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Sort values as text

Posted on 2013-11-28
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Last Modified: 2013-11-30
This code

#!/usr/bin/perl
use strict;
use warnings;
@ARGV or @ARGV=('sample.txt');
open STDOUT,">output.txt" or die "output.txt $!";
print reverse sort <>;

Works great. It sorts a list of data, with two columns, into descending order based on the first column.

The problem that I have now, is that I require need further sorting.

the sorted data looks like this:

60000 84
51000 1260
50100 1260
50010 1260
50001 1260
42000 5670
41100 12600
41010 12600
41001 12600
40200 5670
40110 12600
40101 12600
.....
00600 210
00510 2520
00501 2520
00420 9450
00411 21000
00402 9450
Descending order - everything good so far.

The problem is that there are groups within this first column.

All groups containing

6
5,1
4,2
4,1,1
3,3
3,2,1
3,1,1,1
2,2,2
2,2,1,1
2,1,1,1,1

should be grouped together, then put into descending order as before.

Could someone help me by adjusting the above code to perform this ?

thankyou
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Question by:MichaelGlancy
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15 Comments
 
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Expert Comment

by:ozo
ID: 39683779
Could you clarify what the groups would be in the above example?
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Author Comment

by:MichaelGlancy
ID: 39683796
6   - 60000 06000 00600 etc
5,1 51000 50100 50010 15000 etc
4,2 42000 04020 etc
4,1,1
3,3 33000 - 00033
3,2,1
3,1,1,1
2,2,2
2,2,1,1
2,1,1,1,1  21111 12111 1121 etc

Is that clearer ?
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Expert Comment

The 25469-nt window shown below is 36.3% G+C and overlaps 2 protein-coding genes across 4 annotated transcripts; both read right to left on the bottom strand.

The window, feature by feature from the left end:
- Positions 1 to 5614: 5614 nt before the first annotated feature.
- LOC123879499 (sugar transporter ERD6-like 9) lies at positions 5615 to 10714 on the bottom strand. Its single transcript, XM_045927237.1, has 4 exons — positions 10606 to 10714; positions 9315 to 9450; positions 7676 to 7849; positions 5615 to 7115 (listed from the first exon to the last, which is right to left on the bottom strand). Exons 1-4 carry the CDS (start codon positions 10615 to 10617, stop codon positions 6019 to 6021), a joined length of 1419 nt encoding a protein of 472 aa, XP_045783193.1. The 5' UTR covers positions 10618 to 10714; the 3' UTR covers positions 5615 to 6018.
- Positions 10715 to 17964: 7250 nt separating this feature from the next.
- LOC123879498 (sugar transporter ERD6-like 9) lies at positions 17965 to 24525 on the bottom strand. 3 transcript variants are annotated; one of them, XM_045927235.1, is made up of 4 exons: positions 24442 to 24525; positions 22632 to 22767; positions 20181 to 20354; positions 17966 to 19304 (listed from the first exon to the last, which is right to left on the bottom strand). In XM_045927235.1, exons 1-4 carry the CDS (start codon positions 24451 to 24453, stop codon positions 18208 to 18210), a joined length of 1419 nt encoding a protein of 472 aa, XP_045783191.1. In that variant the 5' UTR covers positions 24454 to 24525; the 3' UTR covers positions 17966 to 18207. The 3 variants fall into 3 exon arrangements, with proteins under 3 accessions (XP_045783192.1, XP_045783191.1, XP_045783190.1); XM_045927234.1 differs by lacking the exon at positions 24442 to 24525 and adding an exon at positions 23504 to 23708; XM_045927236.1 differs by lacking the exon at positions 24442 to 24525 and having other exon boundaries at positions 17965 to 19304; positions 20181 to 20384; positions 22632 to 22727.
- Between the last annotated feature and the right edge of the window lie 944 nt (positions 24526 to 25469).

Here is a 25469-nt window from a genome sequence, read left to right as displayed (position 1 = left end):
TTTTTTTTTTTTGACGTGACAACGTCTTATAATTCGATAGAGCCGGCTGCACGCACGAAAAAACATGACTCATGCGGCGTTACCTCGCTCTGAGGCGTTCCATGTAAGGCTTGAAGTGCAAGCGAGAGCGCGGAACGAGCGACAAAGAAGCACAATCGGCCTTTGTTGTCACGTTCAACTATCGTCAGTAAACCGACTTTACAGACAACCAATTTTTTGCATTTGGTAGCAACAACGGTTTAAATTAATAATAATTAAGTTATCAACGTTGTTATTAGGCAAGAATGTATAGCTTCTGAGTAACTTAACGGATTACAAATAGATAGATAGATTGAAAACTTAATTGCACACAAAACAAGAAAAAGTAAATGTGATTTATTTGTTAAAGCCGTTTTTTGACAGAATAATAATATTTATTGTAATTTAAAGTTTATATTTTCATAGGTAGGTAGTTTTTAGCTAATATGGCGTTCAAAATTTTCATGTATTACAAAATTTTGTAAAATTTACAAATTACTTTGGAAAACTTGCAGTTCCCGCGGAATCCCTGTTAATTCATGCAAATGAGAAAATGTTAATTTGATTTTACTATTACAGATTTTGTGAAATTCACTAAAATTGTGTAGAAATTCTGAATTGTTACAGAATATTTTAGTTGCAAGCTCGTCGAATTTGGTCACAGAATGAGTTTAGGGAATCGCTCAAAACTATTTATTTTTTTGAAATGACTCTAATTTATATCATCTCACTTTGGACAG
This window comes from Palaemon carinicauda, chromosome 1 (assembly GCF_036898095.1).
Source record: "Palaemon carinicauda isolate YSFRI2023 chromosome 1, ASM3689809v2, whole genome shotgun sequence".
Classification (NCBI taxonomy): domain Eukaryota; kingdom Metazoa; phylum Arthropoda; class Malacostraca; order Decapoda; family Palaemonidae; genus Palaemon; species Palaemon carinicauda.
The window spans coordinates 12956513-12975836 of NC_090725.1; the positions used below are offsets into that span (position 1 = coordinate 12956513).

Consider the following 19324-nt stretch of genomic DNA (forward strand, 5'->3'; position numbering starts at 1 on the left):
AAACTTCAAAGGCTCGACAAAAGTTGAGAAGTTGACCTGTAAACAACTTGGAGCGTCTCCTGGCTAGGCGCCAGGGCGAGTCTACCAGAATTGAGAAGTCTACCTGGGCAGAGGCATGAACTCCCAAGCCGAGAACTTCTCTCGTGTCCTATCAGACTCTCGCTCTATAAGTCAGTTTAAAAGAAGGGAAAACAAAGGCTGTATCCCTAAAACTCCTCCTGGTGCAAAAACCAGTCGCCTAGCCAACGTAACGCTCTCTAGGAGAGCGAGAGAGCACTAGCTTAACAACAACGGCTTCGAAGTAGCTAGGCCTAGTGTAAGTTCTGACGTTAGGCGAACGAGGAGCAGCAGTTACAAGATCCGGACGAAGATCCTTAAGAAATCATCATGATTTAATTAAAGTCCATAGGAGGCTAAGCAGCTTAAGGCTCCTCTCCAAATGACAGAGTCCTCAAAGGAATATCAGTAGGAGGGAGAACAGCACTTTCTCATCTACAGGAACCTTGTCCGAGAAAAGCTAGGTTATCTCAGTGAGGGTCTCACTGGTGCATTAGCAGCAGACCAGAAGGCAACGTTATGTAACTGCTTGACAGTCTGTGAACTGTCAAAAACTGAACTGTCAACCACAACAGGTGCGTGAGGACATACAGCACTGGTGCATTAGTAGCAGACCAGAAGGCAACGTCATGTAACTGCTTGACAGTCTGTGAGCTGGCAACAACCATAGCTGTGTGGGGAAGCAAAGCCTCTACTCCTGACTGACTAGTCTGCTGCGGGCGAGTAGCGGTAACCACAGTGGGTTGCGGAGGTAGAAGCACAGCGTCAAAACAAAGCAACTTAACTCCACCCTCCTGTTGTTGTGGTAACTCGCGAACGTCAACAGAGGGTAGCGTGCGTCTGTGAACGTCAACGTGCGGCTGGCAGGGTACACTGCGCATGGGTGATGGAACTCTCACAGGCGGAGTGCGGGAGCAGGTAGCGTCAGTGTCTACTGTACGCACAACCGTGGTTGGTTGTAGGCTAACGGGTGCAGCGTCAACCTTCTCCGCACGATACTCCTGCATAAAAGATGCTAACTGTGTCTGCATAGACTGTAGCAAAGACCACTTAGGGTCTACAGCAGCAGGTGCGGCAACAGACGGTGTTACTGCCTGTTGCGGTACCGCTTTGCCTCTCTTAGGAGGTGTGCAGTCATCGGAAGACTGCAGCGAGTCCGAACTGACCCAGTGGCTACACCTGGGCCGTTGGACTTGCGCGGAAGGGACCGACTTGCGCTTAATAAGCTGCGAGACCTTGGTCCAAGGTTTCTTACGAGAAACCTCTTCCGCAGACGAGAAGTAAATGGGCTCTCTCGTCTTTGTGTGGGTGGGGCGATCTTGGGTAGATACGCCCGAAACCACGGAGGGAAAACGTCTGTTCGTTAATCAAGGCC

by:ozo
ID: 39683803
What group would 123456 go into?
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Expert Comment

by:wilcoxon
ID: 39683811
When you say "groups containing" do you mean the number contains each of those digits in the order specified (so 5,1 would match 5100 and 5010 but not 1500)?

You can't do this with a simple sort.  You'll have to use a custom sort function as I did on your previous question (though it will be more complex).
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Author Comment

by:MichaelGlancy
ID: 39683815
there isnt a 123456

as per the original sample list, and the described groupings above,

only groups that contain these numbers and only these numbers plus a few zeros.

there should be a total of five digits, the numbers plus zeros.

ie

6   - 60000 06000 00600 etc      and all combinations of these
5,1 - 51000 50100 50010 15000 etc     and all combinations of these
4,2 - 42000 04020 etc and all     combinations of these
4,1,1- 41100       and all combinations of these
3,3 33000 - 00033   and all combinations of these
3,2,1-  32100
3,1,1,1 - 31110 and all combinations of these
2,2,2 - 22200
2,2,1,1 - 22110
2,1,1,1,1  21111 12111 1121 etc  

and so on

does that make it clearer ?
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Author Comment

by:MichaelGlancy
ID: 39683817
When you say "groups containing" do you mean the number contains each of those digits in the order specified (so 5,1 would match 5100 and 5010 but not 1500)?


must be 5 digits, with zeros making up the rest

so 5,1  could be

51000
50100
50010
50001
15000
05100
05010
05001
10500
   
etc

same for all combination